10. 10. As   described   on   the   above   table,   the   6   styles   of   leadership   presented   by   Goleman  are  different  from  each  other  having  mostly  in  common  the  final  overall  impact  on  the  climate  (being  positive  or  negative).  Now,   trying   to   look   and   analyze   what   style   (or   styles)   were   mostly   common   in   my  previous  company/department,  I  would  say  that  there  are  3  main  styles  there  were  the  basis  for  how  the  company/department  was  ran:  the  Coercive,  the  Pacesetting,  and  the  Coaching  ones.  Why?  Explanation  below:   -­‐ Coercive:   all   three   leaders   mentioned   along   this   paper   had   all   the   traces   described   by   this   style.   All   three   (but   specially,   my   senior   leader)   “demanded   immediate  compliance”,  in  one  phrase  I  could  well  define  them  as  “do  what  I  tell   you”,   undoubtedly   they   persecuted   “drive   to   achieve,   initiative,   self-­‐control”,   their   vision   was   to   “in   a   crisis,   to   kick   start   a   turnaround,   or   with   problem   employees”  –  which  I  recall  it  occurred  in  more  than  one  occasion.  I  particularly   recall  a  time  when  there  was  a  colleague  of  mine  that  was  seen  as  one  of  causing   much   trouble   within   the   team   (by   taking   badly   about   her   leaders,   doing   in   her   own   way,   etc).   Thus,   the   Manager   together   with   the   Team   Leader   had   to   impose   their   Coercive   style   towards   her   and   also   the   team.   The   final   results   were   positive.  The  employee  in  question  was  fired  after  a  few  months  and  the  overall   climate  within  the  team  got  a  major  positive  boost.     -­‐ Affiliative:  I  reckon  all  three  leaders  having  this  main  trace  as  well.  Why?  It   was   tried   along   the   6   years   I   was   within   the   department   to   induct   “harmony   and   build   emotional   bonds”   within   the   team.   Sometimes   (not   all   times),   I   felt   that   indeed  all  three  defended  the  idea  that  “people  come  first”  (despite  the  constant   pressure  to  achieve  the  daily  and  month  objectives).  The  instigation  of  “empathy,   building  relationships  and  communication”  was  also  a  common  sense  within  the   team  (again:  despite  the  pressure  put  on  us  –  the  team  –  to  achieve  the  goals  on   a  constant  basis).  My  perception  was  that  the  team  felt  that  all  three  leaders  had   these  three  vectors  as  one  of  the  pillars  for  the  team  to  work  well.  Finally,  just   like  the  coercive  style,  the  affiliate  style  had  to  be  imposed  at  times,  as  there  was   the   necessity   to   “heal   rifts   within   the   team   and   motivate   people   during   such   stressful  circumstances”  (the  example  previously  given  of  the  team  member  that   caused  some  troubles  within  the  overall  climate  may  also  be  applied  here).  The   final  overall  impact  on  the  climate/team  was  most  positive,  as  it  helped  the  rest   of  the  team  members  to  maintain  their  motivation.     -­‐ Coaching:   the   last   trace   that   I   definitely   reckon   to   be   one   of   the   most   common  used  during  my  stay  at  Wipro  (again:  I’m  testifying  solely  in  terms  of  the   Accounts   Payable   department)   was   a   coaching   style.   Why?   I   surely   defend   all   my   three   leaders   (and   thank   them)   –   specially   the   Manager   –   in   the   perception   they   had  that  it  was  crucial  to  “develop  people  for  the  future”.  From  time  to  time,  I   recall   that   each   member   of   the   team   had   individual   meetings   with   all   three   leaders,   where   they   asked   us   about   our   worries   and   what   we   reckoned   to   be   important  for  us  to  develop  even  more  our  competencies  and  medium-­‐long  term   career  ambitions.  Parallel  to  that,  their  main  phrase  was  undoubtedly  “try  this”   (in  other  words,  they  showed  attention  to  our  worries  and  how  they  could  help   us   to   attain   our   own   objectives).   Further,   I   felt   (again:   not   at   all   times,   as   the     10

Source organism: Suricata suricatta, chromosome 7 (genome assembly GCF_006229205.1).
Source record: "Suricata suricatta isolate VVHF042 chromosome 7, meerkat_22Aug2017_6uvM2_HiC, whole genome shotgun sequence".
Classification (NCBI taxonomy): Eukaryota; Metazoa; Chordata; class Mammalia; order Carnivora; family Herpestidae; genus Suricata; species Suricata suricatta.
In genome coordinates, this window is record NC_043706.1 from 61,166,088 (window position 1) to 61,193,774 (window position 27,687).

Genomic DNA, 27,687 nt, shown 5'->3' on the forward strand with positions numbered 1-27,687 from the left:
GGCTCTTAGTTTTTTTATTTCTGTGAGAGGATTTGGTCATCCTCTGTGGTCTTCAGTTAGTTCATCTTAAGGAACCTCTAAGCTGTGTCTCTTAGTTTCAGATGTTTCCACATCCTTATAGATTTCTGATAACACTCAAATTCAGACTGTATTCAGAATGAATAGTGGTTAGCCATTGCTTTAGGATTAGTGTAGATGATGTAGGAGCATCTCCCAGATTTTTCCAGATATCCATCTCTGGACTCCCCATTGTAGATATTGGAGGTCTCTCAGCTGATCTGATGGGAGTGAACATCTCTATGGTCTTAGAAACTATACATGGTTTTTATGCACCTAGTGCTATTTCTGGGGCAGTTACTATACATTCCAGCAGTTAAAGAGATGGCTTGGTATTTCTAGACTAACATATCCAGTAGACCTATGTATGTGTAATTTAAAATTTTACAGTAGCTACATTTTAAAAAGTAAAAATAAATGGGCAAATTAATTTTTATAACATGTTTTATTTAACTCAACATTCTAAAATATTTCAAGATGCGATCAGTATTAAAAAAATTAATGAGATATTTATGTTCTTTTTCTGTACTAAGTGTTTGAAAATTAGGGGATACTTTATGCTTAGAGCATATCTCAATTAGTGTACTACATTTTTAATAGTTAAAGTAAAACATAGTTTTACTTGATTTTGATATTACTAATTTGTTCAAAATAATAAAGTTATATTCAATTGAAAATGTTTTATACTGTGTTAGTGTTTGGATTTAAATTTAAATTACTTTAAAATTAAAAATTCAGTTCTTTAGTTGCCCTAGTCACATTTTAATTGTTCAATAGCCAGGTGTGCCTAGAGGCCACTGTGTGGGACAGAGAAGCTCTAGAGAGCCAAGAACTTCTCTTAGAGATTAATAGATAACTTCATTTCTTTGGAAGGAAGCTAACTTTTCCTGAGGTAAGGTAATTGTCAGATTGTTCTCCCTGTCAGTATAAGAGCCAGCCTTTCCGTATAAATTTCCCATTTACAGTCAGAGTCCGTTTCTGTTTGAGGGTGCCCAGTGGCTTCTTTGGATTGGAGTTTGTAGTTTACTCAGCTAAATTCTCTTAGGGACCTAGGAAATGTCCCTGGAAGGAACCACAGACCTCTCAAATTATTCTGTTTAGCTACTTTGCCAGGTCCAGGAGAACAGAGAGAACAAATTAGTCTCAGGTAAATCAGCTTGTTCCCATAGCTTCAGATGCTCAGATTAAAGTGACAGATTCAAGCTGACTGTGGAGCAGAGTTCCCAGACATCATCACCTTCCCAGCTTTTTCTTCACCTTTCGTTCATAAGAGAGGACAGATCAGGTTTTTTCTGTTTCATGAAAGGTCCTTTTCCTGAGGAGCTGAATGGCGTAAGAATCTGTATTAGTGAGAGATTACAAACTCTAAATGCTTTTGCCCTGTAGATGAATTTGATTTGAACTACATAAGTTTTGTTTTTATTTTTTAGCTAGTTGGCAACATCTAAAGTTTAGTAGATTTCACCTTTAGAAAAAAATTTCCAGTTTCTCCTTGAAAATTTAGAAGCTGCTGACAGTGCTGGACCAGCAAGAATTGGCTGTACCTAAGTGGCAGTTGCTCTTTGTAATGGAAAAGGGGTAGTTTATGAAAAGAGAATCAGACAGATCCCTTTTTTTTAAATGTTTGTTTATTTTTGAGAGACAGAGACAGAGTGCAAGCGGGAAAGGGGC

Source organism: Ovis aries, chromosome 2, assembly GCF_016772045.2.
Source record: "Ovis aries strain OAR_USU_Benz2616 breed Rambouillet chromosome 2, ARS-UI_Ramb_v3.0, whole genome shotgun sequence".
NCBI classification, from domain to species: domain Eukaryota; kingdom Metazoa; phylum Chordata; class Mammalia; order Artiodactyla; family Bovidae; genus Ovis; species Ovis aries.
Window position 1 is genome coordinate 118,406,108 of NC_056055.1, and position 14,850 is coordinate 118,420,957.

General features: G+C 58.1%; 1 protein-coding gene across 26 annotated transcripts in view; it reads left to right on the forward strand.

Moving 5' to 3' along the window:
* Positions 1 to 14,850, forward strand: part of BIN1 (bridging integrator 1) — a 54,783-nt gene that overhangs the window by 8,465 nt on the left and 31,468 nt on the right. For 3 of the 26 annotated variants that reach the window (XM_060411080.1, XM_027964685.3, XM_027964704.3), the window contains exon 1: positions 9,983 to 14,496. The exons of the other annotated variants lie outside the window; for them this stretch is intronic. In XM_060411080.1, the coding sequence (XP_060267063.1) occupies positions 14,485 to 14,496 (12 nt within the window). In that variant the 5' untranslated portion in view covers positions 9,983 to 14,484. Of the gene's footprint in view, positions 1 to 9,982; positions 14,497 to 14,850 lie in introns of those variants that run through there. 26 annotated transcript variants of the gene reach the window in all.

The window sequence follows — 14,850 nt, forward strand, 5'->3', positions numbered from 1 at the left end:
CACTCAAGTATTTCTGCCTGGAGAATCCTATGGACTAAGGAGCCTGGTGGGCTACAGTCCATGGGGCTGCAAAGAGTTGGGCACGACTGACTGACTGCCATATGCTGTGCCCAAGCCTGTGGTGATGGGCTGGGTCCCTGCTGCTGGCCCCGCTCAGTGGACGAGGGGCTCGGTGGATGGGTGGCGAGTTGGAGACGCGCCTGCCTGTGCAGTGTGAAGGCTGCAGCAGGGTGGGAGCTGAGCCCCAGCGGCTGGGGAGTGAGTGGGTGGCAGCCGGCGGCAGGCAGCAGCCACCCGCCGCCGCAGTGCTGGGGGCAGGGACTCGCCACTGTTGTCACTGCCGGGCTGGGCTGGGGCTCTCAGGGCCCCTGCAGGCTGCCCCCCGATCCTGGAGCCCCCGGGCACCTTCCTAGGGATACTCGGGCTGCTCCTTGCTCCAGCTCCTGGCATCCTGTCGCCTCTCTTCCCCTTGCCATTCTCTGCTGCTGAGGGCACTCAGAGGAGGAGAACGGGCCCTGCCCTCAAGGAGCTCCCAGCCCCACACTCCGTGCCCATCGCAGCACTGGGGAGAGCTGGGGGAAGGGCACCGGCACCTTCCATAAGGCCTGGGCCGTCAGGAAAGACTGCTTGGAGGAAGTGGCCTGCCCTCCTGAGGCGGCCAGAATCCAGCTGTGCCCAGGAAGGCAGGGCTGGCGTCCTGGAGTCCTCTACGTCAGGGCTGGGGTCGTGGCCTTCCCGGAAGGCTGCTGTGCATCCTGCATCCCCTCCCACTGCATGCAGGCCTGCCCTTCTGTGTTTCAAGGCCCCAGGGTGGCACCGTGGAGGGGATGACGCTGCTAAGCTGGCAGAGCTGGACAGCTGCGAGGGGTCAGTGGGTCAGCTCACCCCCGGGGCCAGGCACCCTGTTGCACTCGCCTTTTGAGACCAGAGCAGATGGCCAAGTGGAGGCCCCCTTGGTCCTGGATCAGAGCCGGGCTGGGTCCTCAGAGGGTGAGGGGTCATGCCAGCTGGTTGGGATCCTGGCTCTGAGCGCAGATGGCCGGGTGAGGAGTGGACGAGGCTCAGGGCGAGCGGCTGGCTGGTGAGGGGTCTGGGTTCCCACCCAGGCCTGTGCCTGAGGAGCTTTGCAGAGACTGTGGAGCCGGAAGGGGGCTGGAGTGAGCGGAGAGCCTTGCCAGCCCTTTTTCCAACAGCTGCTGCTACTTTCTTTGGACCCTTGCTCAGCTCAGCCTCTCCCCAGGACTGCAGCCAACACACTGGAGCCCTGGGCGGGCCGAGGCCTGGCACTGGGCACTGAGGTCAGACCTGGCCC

11. 11. pressure   to   attain   goals   was   also   always   on   our   shoulders)   that   they   sought   to   “develop  others,  empathy”  and  most  definitely  “self-­‐awareness”.  As  mentioned   above,  the  overall  sense  that  I  got  from  all  three  leaders  was  that,  indeed,  they   worried   on   “helping   an   employee   to   improve   his/her   performance”   or   even   “develop  long-­‐term  strengths”  (through  periodical  assessments  and  evaluations   to   each   of   the   team   members).   The   final   impact   of   this   style   of   leading   was   definitely  positive  and  surely  welcomed.  In  one  final  statement,  I  most  definitely  perceive  these  3  styles  of  leadership  (applied  by   my   three   leaders)   as   ones   that   decisively   produced   perception,   commitment,  innovation   and   motivation   among   all   members   of   the   department   (including   the  leaders   themselves).     The   instigation,   production   and   development   of   these   four  attributes/factors,   I   believe,   also   enabled   all   three   leaders/managers   to   become  better   leaders.   The   main   aspect   that   I   would   like   to   stress   is   that,   indeed,   they  applied   different   styles   of   leading   depending   on   the   particular   demand   of   the  situation.   My   experience   at   Wipro   BPO   brought   me   to   conclude   (and   also   upon  taking  this  MBA  course,  specially  the  Applied  Leadership  module)  that  a  better  leader  must   applied   different   styles/types   for   leading   a   team,   as   people   (team   members)  are   different   from   each   other   and   different   situations   and   circumstances   may  unexpectedly  appear.  Another  aspect/valence  that  I  think  to  be  very  much  worthy  of  analysis  and  that  may  give  a  better  and  complete  perception  on  how  a  given  team  (in  this  particular  paper,  my   previous   Accounts   Payable   team)   may   positively   perform   and   develop   its  competencies  is  what  has  been  designated  as  Emotional  Intelligence.  I  would  like  to  go   into   much   detail   regarding   this   subject   and   how   I   perceive   it   as   having   been  used/applied   (or   not)   on   my   previous   department.   I   will,   then,   broach   this   theme   on  the  following  pages  (chapter).  The   Power   of   Emotional   Intelligence   (EI)   in   provoking   positive   and  innovating  changes  in  an  organization    The   main   account   on   EI   that   I   would   like   to   put   forward   is   the   one   described   by  Daniel  Goleman.  In  his  words,  then,  “unlike  IQ,  which  is  largely  genetic  –  it  changes  little   from   childhood   –   the   skills   of   emotional   intelligence   can   be   learned   at   any   age.  It’s   not   easy,   however.   Growing   your   emotional   intelligence   takes   practice   and  commitment.   But   payoffs   are   well   worth   the   investment”   (Goleman,   p.   82-­‐83).  Further,   emotional   intelligence   is   “the   ability   to   manage   ourselves   and   our  relationships   effectively”   and   “consists   of   four   fundamental   capabilities:   self-­‐awareness,  self-­‐management,  social  awareness,  and  social  skill”.  Each  capability,  on  the  other  hand,  “is  composed  of  specific  sets  of  competencies”  (Goleman,  p.  80).  On  the  below  table  one  may  see  the  mentioned  sets  of  competencies:           11